Lepus, the Hare

Chased by Orion and his dogs forever


Lepus, the Hare, hangs a third of the way up in our southeastern sky as it gets dark on these February evenings. The central star is Arneb, the brightest star in the constellation. The other stars in the constellation form a pinwheel around it. Lepus is the 51st constellation in size among the 88 official constellations with only 290-square degrees.

There is no great myth behind Lepus, but this rabbit is being chased by neighboring constellation Orion, the Hunter, and his two hunting dogs, Canis Major and Canis Minor. Even without a surrounding myth, Lepus is one of the constellations the Second Century Greek astronomer Ptolemy listed among the 48 classical constellations in his astronomical and mathematical treatise, the Almagest.

The brightest star in Lepus is Alpha Leporis, whose classical name is Arneb, which is Arabic for “hare.” This is an old star, 14 times more massive than our Sun. It is at the lower luminosity end of the supergiant range, indicating that it is either just approaching the supergiant phase or possibly just past it. Even so, it is still one hundred twenty-nine times the diameter of our Sun. At a distance of 2,218 light-years, it still puts out enough energy to be glow at magnitude +2.6 in our sky. Arneb is a spectral class F0 star. Stars of this spectral class have a surface layer that is at a temperature near 12,000 degrees Fahrenheit. At this temperature, the star radiates light fairly evenly over the range of colors to which we can see. Since its light is spread across the spectrum, the star appears white.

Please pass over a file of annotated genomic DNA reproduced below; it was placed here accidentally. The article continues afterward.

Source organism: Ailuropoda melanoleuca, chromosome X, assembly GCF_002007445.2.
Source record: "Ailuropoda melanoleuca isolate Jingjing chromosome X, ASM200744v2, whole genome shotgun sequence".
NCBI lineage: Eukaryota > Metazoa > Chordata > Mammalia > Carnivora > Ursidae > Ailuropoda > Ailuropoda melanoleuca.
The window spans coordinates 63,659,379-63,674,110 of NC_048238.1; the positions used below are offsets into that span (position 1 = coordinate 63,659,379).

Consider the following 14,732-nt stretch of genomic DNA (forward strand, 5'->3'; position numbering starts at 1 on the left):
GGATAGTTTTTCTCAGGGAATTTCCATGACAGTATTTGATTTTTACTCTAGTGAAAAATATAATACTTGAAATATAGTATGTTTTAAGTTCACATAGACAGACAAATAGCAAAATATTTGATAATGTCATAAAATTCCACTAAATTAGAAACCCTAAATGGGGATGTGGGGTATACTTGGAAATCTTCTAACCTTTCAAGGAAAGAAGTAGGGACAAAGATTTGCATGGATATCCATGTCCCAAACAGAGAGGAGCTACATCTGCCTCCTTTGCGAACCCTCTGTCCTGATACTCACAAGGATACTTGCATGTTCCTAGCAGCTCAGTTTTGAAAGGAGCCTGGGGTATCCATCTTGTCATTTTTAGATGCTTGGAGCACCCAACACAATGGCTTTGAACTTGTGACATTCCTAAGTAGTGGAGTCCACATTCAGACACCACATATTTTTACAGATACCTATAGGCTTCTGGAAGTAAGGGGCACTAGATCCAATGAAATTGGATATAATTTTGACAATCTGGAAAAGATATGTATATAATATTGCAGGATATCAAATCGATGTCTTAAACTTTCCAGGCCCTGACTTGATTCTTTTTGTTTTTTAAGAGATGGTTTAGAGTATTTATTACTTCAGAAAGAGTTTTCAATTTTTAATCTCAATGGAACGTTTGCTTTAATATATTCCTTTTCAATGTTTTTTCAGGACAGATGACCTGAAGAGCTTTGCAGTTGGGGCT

While a star’s light can be broken down into individual colors, the overall color of the star is based on its temperature. The atoms in its atmosphere emit light because they are composed of charged particles (electrons and photons). The color of the light depends on the speed the atom is moving. The individual atoms move at different speeds, which means they radiate in light in different colors, with the faster atoms emitting bluer light and slower atoms radiating redder light.

The average speed of the atoms in a star’s atmosphere depends on its temperature. While there are always some atoms traveling slower and some traveling faster, there are more atoms traveling around the average speed. This speed generates the dominant color of the star.

The color of the light from the star is spread across the spectrum, with the most energy at the dominant color generated by the larger number of atoms travelling at the average speed. The average speed defines temperature. The hotter the temperature, the higher the average speed of the atoms and the bluer the dominant color. Since there are atoms moving faster and slower than the average speed, there is light both bluer and redder than the dominant color.